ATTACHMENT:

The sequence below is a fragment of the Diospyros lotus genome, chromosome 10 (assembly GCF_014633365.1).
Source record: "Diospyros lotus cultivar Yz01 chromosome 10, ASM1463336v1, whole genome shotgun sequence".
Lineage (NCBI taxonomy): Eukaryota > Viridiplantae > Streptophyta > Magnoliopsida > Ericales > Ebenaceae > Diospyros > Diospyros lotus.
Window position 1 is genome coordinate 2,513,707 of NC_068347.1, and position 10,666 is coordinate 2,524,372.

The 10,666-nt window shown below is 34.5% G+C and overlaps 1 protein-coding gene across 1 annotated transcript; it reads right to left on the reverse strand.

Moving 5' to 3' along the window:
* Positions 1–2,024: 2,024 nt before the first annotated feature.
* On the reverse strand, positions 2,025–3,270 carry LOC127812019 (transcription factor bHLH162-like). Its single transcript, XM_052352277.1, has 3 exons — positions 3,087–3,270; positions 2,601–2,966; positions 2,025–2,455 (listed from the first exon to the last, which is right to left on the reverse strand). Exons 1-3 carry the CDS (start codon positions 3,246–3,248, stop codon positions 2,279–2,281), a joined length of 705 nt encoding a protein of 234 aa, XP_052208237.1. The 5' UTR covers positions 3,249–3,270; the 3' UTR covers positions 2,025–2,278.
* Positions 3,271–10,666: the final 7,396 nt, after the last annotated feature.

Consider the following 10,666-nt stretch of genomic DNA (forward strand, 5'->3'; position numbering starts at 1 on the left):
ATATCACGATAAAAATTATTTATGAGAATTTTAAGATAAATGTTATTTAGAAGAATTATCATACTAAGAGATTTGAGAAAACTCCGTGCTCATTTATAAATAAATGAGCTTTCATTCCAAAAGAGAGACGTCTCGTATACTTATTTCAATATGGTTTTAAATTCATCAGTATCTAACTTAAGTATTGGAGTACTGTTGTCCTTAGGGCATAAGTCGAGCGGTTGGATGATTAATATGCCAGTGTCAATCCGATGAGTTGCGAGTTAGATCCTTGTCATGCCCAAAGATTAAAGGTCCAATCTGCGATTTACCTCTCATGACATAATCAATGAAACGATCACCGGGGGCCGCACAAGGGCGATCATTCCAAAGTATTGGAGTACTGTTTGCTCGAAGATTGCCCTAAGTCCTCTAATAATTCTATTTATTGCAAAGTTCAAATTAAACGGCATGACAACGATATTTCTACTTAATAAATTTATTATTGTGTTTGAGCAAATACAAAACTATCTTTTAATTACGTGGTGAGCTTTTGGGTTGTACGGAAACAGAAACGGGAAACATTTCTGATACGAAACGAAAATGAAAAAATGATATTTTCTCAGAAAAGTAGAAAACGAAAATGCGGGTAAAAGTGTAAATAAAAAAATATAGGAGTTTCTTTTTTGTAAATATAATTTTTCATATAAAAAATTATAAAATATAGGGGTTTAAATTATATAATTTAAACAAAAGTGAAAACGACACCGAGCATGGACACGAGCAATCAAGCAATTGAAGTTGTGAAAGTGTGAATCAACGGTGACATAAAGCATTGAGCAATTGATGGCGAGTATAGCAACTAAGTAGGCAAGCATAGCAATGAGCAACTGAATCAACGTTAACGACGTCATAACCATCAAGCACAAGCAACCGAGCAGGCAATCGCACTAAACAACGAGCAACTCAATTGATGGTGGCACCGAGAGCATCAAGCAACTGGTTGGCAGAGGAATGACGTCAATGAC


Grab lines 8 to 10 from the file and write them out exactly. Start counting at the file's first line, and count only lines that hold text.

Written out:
* On the reverse strand, positions 2,025–3,270 carry LOC127812019 (transcription factor bHLH162-like). Its single transcript, XM_052352277.1, has 3 exons — positions 3,087–3,270; positions 2,601–2,966; positions 2,025–2,455 (listed from the first exon to the last, which is right to left on the reverse strand). Exons 1-3 carry the CDS (start codon positions 3,246–3,248, stop codon positions 2,279–2,281), a joined length of 705 nt encoding a protein of 234 aa, XP_052208237.1. The 5' UTR covers positions 3,249–3,270; the 3' UTR covers positions 2,025–2,278.
* Positions 3,271–10,666: the final 7,396 nt, after the last annotated feature.

Consider the following 10,666-nt stretch of genomic DNA (forward strand, 5'->3'; position numbering starts at 1 on the left):